Barbara Ganley’s speaking here next week!
On Tuesday, April 24, at 14:15, Barbara Ganley is giving a guest lecture here at the University of Bergen. Barbara is the author of bgblogging, and has used blogs in her teaching of writing for several years with great success. She has given numerous talks on blogging and education as well as on other topics (“The World is Flat: Using Social Software to Create Global Sustainability”, for instance, is among the listed talks on her sidebar), and browsing through her slides for talks, which she conveniently keeps at Flickr, it looks as though a talk by her is a beautiful visual experience as well as deeply interesting in terms of her ideas.
As you can see from the image pasted to the left here, I’ve tried a new kind of outreach in publicising Barbara’s visit this time: I made a Facebook Flyer. I tried to follow Trendcatching’s advice on how to make a flyer that works – I mean, clearly it’s oversimplifies things a bit (and speaks against itself by asking students to come to a lecture that’s not about listening but mutual apprenticeships, ah well), but with such a limited wordcount you’ve got to. Have any of you tried using Facebook for this sort of thing? I’d like to use it for flyers to advertise our whole program – a lot of students simply haven’t heard of Humanistic Informatics, so getting our name out there would be great.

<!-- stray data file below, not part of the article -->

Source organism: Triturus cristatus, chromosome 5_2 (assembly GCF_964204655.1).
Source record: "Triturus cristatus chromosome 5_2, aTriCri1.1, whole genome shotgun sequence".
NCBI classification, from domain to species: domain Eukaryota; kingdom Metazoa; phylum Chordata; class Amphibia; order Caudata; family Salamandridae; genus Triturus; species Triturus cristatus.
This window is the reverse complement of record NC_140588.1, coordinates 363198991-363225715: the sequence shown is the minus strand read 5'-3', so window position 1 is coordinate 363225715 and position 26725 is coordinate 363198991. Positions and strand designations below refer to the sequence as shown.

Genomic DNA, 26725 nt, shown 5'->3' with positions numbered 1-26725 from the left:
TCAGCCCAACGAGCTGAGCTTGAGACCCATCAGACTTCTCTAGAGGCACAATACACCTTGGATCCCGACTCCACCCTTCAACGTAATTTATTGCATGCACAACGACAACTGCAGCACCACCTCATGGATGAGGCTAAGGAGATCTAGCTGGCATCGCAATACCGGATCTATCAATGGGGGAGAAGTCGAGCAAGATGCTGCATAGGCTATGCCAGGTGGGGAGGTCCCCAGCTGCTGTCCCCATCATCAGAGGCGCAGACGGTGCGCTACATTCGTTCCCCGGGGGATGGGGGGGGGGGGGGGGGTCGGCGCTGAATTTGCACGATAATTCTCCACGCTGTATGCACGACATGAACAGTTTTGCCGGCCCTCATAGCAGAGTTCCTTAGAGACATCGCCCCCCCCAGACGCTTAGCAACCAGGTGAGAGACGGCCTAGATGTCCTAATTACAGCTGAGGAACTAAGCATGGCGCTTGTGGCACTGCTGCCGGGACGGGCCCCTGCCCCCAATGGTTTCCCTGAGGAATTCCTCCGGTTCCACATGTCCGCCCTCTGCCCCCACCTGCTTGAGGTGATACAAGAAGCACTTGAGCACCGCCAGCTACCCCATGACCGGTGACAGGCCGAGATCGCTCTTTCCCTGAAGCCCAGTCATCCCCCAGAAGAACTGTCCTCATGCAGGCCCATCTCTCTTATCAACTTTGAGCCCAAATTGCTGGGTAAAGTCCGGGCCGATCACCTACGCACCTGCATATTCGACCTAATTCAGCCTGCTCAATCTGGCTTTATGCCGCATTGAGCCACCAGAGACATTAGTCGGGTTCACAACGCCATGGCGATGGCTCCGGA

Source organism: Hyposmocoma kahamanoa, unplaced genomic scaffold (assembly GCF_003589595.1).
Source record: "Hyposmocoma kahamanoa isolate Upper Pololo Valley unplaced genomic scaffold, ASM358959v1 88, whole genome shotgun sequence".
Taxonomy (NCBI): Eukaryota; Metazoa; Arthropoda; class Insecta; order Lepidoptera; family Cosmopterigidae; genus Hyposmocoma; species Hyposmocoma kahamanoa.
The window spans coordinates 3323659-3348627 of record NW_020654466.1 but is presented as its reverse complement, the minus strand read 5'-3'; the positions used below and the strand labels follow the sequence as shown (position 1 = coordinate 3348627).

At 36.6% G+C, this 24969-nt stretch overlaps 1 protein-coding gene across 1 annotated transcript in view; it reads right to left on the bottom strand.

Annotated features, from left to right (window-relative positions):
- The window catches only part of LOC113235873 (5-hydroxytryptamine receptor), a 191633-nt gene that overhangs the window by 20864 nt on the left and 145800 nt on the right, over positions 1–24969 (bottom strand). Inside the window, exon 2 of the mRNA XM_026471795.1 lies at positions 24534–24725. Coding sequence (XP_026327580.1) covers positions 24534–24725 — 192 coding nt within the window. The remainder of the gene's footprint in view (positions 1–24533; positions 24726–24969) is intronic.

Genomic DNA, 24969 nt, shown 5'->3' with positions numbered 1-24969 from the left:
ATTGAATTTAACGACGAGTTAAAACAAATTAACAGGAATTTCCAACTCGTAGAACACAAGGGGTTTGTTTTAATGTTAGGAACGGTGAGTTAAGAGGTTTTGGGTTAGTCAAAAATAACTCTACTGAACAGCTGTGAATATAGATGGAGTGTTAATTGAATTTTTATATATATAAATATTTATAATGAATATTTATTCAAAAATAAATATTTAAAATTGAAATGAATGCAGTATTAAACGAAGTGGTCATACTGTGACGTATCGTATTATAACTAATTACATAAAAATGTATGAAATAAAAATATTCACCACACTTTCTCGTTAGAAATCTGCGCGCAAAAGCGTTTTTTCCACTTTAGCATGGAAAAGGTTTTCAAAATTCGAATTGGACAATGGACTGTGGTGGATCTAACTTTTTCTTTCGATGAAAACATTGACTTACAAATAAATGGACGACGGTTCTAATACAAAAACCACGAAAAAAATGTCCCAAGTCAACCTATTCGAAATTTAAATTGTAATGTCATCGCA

I’m really looking forward to meeting Barbara. It was Toril Salen, who just recently finished her MA on blogging and learning, who “introduced me” to Barbara in the blogosphere, and I was thrilled to hear that she was going to be in Scandinavia and happy to come to Bergen. If you’re in town, please come and join us!
Here’s the description of the talk:
Web 2.0 in the Undergraduate Classroom: Creativity, Collaboration and Communication
Middlebury College, USA
Tirsdag 24. april kl 14:15
Sydneshaugen skole: Auditorium N
Blogging, wiki-creation, podcasting, video-sharing and other Web 2.0 practices are making their way into even traditional undergraduate classrooms, often as a quick, convenient new way to do the same old things: the instructor disseminates information to students and students present their learning back to the teacher. But what happens when blogs and other social software are integrated into the core of a course as a means for teachers and learners, together, in what cybertheorist Pierre Levy calls reciprocal apprenticeships, to explore creative thinking, collaboration and communication in their discipline across media and audiences? What happens to traditional classroom dynamics? To a teacherís understanding of what she ought to be teaching and how? In this talk, Barbara Ganley, a Lecturer in the Writing Program and English Department at Middlebury College in Vermont, USA, will share six years of teaching with blogs, looking closely at repercussions on teacher and learner within an active learning community, on learning outcomes and on assessment.
Barbara Ganley is a Lecturer in the Writing Program and English at Middlebury College, and an active implementer of new media and social software into literature and writing classrooms. Her special interests include digital storytelling as a means of academic discourse and integrated web technologies as a vehicle for expression, community-building, and student-centered learning.